According to the Army, we know that Ivan Lopez enlisted in the Puerto Rico National Guard and served with that organization for eight years before enlisting in the Army as an infantryman in 2008. He joined a brigade at Fort Bliss, Texas, following his basic training, and in 2011, deployed with his unit to Iraq. It is unclear what Lopez did during that deployment, nor what combat (if any) or traumas he experienced in Iraq. At the end of 2011, Lopez departed Iraq with his unit after four months in theater, their deployment cut short by the end of the U.S. mission there. In November 2013, Lopez left Fort Bliss to pursue a job change from infantryman to truck driver. After a few months of training for his new specialty, Lopez arrived at Fort Hood in February 2014.

Lopez's short deployment puts him at the low end of the spectrum for combat exposure within the Army, which as of July 2012 had deployed 757,209 personnel for the wars in Iraq and Afghanistan, 46 percent of them multiple times. However, even one day in theater could be sufficient to cause post-traumatic stress or a traumatic brain injury, if that day were intense enough. We do not yet know yet what Lopez did in Iraq, nor what occurred to him there.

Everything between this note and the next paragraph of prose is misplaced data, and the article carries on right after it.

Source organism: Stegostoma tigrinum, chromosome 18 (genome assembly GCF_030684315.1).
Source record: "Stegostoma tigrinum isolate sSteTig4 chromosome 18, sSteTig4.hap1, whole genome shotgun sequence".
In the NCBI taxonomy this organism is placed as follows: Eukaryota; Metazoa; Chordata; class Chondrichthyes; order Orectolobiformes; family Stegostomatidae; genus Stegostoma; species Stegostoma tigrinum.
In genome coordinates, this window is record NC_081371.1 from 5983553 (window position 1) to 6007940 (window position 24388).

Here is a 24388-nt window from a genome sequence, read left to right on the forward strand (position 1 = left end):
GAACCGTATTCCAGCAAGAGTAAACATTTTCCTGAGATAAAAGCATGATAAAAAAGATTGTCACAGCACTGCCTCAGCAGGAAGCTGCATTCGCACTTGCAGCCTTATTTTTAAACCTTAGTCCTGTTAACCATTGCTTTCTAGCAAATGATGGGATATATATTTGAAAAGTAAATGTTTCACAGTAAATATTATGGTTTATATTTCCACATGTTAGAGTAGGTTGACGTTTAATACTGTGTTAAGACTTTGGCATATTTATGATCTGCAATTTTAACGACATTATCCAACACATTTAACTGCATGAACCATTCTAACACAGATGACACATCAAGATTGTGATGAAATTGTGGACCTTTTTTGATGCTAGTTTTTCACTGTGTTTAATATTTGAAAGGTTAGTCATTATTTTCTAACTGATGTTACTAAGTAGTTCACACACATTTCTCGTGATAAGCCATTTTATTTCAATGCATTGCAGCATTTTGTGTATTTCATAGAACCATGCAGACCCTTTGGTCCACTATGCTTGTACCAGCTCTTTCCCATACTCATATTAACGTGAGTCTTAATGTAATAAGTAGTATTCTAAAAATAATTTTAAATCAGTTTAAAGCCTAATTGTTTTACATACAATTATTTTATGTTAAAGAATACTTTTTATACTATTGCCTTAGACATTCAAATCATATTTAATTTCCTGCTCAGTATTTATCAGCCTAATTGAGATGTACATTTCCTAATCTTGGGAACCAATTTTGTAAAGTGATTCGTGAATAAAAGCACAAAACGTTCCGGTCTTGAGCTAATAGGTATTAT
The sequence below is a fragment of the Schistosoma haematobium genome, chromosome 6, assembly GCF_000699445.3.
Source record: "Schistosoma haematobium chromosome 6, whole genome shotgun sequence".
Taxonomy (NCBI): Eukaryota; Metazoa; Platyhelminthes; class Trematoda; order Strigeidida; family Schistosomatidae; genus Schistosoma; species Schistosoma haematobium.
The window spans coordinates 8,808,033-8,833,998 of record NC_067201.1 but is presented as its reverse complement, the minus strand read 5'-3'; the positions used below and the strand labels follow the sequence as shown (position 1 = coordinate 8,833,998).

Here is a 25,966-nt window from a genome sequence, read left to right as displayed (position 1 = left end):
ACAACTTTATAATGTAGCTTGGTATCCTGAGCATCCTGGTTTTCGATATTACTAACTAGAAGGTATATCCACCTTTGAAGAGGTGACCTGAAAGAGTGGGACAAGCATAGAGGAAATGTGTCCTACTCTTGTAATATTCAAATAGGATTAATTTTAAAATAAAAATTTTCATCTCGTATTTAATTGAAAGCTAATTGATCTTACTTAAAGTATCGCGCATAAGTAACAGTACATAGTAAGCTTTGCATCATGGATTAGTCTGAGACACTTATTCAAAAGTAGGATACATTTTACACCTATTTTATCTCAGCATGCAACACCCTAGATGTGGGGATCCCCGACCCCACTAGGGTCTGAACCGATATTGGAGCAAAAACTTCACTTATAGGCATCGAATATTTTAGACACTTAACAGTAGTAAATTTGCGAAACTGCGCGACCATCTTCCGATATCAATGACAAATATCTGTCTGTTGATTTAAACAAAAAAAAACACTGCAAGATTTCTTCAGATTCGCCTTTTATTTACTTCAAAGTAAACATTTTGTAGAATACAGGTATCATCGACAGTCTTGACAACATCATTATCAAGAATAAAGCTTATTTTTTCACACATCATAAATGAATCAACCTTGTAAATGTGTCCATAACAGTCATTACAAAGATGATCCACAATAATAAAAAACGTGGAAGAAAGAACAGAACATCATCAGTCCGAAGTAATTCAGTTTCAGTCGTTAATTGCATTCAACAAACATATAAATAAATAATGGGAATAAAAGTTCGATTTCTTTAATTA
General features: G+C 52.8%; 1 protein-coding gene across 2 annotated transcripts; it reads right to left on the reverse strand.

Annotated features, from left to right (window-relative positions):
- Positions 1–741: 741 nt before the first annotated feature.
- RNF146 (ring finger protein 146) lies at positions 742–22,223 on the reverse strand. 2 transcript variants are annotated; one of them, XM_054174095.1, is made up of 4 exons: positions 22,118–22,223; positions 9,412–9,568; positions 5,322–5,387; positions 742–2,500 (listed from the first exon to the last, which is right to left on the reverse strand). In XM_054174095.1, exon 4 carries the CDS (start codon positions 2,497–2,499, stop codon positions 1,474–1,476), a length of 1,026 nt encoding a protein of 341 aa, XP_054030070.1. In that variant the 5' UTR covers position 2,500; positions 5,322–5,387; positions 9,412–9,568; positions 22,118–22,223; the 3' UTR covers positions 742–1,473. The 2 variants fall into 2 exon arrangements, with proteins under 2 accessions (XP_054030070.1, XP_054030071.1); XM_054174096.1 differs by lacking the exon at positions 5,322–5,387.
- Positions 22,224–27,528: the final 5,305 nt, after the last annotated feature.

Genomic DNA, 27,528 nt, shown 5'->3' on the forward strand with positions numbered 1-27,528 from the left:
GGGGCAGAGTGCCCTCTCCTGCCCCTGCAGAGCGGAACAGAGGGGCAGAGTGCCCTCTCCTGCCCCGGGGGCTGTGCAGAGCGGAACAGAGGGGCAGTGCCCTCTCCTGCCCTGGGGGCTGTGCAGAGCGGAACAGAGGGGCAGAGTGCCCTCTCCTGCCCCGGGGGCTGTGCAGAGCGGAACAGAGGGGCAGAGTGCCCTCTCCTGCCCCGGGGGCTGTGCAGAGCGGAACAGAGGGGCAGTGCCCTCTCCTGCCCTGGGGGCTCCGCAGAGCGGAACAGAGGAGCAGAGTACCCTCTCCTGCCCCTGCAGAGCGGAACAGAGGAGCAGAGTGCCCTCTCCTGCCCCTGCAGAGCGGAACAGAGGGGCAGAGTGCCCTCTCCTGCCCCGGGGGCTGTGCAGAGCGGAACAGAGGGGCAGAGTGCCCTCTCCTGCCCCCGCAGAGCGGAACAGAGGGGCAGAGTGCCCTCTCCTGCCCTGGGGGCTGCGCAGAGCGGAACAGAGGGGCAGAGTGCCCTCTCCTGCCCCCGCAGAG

Given that paltry assortment of facts, it is far too soon to jump to any conclusions about Lopez and how his combat experience, PTSD, or status as a soldier may (or may not) have caused this shooting. Early reports suggested this was a dispute within a unit; it may have been over something so prosaic as a night duty assignment or missing piece of equipment.

The shooting at Fort Hood was a tragedy. I grieve for its victims, and desperately want to understand more about what caused this soldier to take the lives of his comrades. But we must not let this incident do more damage to an entire generation of veterans by contributing to the erroneous impression that we are all damaged by our service, unfit for society, and ready to blow at any minute.

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The Men-Only Club